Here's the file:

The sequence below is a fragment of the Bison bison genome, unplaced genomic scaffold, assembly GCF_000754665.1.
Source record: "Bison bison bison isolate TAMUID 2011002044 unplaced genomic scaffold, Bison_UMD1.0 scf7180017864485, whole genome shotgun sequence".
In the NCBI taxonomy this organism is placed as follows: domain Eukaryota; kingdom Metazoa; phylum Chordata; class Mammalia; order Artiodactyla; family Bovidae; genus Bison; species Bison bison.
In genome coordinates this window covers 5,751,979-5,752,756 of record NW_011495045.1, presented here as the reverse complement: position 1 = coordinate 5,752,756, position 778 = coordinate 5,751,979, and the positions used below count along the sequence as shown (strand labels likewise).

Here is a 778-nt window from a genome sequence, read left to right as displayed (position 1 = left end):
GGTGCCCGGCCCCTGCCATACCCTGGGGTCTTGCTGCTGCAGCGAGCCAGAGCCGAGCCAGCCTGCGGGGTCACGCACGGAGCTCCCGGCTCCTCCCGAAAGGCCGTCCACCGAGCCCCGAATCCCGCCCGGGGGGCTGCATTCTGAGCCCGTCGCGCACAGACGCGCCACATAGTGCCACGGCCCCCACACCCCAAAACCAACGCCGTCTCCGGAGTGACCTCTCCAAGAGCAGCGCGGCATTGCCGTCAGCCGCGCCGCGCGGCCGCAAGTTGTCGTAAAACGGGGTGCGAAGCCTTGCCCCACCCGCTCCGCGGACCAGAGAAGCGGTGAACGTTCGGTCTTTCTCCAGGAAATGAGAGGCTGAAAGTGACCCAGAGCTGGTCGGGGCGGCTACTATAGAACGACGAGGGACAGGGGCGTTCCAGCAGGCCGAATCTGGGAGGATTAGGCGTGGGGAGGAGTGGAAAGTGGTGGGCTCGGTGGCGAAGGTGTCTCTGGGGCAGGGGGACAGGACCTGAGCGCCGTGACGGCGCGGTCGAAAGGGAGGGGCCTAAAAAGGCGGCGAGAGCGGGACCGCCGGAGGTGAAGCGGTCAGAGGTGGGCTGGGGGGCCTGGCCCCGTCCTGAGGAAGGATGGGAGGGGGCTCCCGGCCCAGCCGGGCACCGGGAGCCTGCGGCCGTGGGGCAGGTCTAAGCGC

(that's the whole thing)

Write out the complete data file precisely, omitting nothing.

The sequence below is a fragment of the Bison bison genome, unplaced genomic scaffold, assembly GCF_000754665.1.
Source record: "Bison bison bison isolate TAMUID 2011002044 unplaced genomic scaffold, Bison_UMD1.0 scf7180017864485, whole genome shotgun sequence".
In the NCBI taxonomy this organism is placed as follows: domain Eukaryota; kingdom Metazoa; phylum Chordata; class Mammalia; order Artiodactyla; family Bovidae; genus Bison; species Bison bison.
In genome coordinates this window covers 5,751,979-5,752,756 of record NW_011495045.1, presented here as the reverse complement: position 1 = coordinate 5,752,756, position 778 = coordinate 5,751,979, and the positions used below count along the sequence as shown (strand labels likewise).

Here is a 778-nt window from a genome sequence, read left to right as displayed (position 1 = left end):
GGTGCCCGGCCCCTGCCATACCCTGGGGTCTTGCTGCTGCAGCGAGCCAGAGCCGAGCCAGCCTGCGGGGTCACGCACGGAGCTCCCGGCTCCTCCCGAAAGGCCGTCCACCGAGCCCCGAATCCCGCCCGGGGGGCTGCATTCTGAGCCCGTCGCGCACAGACGCGCCACATAGTGCCACGGCCCCCACACCCCAAAACCAACGCCGTCTCCGGAGTGACCTCTCCAAGAGCAGCGCGGCATTGCCGTCAGCCGCGCCGCGCGGCCGCAAGTTGTCGTAAAACGGGGTGCGAAGCCTTGCCCCACCCGCTCCGCGGACCAGAGAAGCGGTGAACGTTCGGTCTTTCTCCAGGAAATGAGAGGCTGAAAGTGACCCAGAGCTGGTCGGGGCGGCTACTATAGAACGACGAGGGACAGGGGCGTTCCAGCAGGCCGAATCTGGGAGGATTAGGCGTGGGGAGGAGTGGAAAGTGGTGGGCTCGGTGGCGAAGGTGTCTCTGGGGCAGGGGGACAGGACCTGAGCGCCGTGACGGCGCGGTCGAAAGGGAGGGGCCTAAAAAGGCGGCGAGAGCGGGACCGCCGGAGGTGAAGCGGTCAGAGGTGGGCTGGGGGGCCTGGCCCCGTCCTGAGGAAGGATGGGAGGGGGCTCCCGGCCCAGCCGGGCACCGGGAGCCTGCGGCCGTGGGGCAGGTCTAAGCGC